‘The Ambassadors – America’s Diplomats on the Front Lines’ (Simon & Schuster US and Harper Collins Publishers India) by Veteran diplomatic correspondent Paul Richter goes behind the battles and the headlines to show how American ambassadors are the unconventional warriors in the Muslim world. It explains how these envoys run local government, directing drone strikes, nation-building, and risking their lives on the front lines.
They are, according to the author, the State Department’s heroes, avant-garde diplomats and have been crucial in the line of national defense for two decades of wars in the Middle East.
Take, for instance, Ryan Crocker’s effort to organize a new Afghan government after the fall of the Taliban, even threatening the life of a Pashtun warlord – a US ally – to ensure that a column of tanks could join US forces in the biggest battle of the Afghan war. Or Robert Ford, the sole American official for the province of Najaf in central Iraq, tries to restart the economy and deal with growing militia violence and who is taken hostage by a Shia militia. The stories told in an impeccable style are spellbinding.
Yet another emissary J. Christopher Stevens is chased by government thugs for defying the country’s ruler. He is smuggled into Libya as U.S. Envoy during its bloody civil war, then returns as ambassador only to be killed during a terror attach in Benghazi. Likewise, War-zone veteran Anne Patterson is sent to Pakistan, considered the world’s most dangerous country, to broker deals that prevent a government collapse and to help guide the secret war on jihadists.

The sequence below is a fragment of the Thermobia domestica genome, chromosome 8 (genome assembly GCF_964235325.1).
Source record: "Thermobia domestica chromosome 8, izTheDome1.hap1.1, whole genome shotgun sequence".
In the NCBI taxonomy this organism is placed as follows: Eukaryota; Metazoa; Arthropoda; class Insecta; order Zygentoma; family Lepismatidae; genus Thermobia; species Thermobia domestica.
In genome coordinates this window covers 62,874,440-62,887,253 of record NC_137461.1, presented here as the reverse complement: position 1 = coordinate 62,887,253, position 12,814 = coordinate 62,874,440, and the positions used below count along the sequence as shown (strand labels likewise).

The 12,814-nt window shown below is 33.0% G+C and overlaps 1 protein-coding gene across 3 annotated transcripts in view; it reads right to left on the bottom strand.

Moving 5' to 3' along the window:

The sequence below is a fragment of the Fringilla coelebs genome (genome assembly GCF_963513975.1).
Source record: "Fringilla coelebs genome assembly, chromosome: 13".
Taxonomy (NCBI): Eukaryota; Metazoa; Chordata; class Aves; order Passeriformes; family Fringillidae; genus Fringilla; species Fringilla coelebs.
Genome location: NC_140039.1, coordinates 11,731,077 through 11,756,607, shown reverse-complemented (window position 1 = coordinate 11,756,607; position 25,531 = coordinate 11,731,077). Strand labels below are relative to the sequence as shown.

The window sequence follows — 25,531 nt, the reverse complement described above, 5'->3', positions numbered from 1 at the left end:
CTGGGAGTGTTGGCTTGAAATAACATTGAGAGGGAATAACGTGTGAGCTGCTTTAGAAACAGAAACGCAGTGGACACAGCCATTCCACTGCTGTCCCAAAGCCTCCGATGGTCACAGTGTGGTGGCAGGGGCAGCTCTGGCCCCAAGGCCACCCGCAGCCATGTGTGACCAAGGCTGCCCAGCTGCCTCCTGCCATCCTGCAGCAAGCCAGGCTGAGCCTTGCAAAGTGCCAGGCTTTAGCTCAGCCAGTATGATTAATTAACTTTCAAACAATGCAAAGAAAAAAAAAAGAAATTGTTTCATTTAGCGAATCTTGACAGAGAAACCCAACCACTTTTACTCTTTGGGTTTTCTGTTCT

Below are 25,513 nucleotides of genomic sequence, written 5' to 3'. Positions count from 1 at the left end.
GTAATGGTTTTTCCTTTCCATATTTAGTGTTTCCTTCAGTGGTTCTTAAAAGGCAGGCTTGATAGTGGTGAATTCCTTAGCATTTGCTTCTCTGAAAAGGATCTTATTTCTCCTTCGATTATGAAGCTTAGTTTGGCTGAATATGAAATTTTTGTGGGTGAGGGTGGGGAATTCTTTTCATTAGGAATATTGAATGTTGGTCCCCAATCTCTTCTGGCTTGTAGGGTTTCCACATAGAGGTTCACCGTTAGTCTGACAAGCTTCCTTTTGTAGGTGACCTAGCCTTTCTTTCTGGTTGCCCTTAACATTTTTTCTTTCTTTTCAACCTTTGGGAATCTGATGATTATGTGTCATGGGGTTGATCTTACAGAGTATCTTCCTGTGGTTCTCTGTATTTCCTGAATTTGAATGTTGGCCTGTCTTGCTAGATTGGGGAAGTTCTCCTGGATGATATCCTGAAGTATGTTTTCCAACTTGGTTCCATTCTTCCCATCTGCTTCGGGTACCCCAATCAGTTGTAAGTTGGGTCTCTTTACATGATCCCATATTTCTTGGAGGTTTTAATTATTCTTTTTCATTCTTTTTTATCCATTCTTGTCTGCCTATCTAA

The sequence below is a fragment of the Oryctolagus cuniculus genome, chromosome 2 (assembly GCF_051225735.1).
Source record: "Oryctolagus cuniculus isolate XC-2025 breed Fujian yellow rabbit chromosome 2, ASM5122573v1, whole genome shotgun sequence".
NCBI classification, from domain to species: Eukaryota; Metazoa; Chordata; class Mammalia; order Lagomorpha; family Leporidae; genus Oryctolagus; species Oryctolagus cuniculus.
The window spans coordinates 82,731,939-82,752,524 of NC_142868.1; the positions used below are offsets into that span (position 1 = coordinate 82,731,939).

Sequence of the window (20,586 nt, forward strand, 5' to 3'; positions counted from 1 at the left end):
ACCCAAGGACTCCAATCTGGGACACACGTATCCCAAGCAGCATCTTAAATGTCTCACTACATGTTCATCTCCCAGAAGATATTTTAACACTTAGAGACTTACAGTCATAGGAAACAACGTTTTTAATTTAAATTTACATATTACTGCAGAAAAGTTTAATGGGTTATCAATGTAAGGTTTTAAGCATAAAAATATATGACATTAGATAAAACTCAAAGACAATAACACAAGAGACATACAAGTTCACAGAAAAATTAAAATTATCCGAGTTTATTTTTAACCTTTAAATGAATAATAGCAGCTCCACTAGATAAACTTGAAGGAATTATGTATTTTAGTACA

The book – divided into seventeen chapters – gives an account of how these diplomats in the wars in the Middle East and the Muslim world provide how these wars are being fought. Richter does an in-depth look into the complexity and length of these wars and nation-building.
In the introductory chapter ( The Best People for the Worst Places), Richter writes: ‘On a mild day in February 2009, President Barack Obama appeared before 2,000 camouflage-clad Marines in Camp Lejeune, North Carolina, to announce plans to wind down the Iraq war. American and foreign audiences had been waiting for months to hear how the new president would deal with the six-year-old conflict, and his remarks drew worldwide attention. Almost unnoticed in the text was a line thanking a career diplomat who as ambassador to Iraq helped shape a successful effort to check the country’s bloody insurgency. Americans owed a debt of gratitude to Ryan C. Crocker, an “unsung hero” who had always sought the toughest assignments and was “an example of the very best our country has to offer,” Obama said.
Richter says: ‘In the aftermath of 9/11, the country began dispatching waves of troops and civilian specialists to the Middle East and South Asia to try to overcome security threats and steady fractured societies. These ambassadors, practicing new diplomacy of the front lines, became Washington, D.C.’s pre-eminent troubleshooters and primary links to foreign leaders. Presidents and secretaries of state sometimes heeded their advice and sometimes didn’t. But even when they chose a different path, they continued to seek out these ambassadors to ask their guidance and recruit them for new assignments.’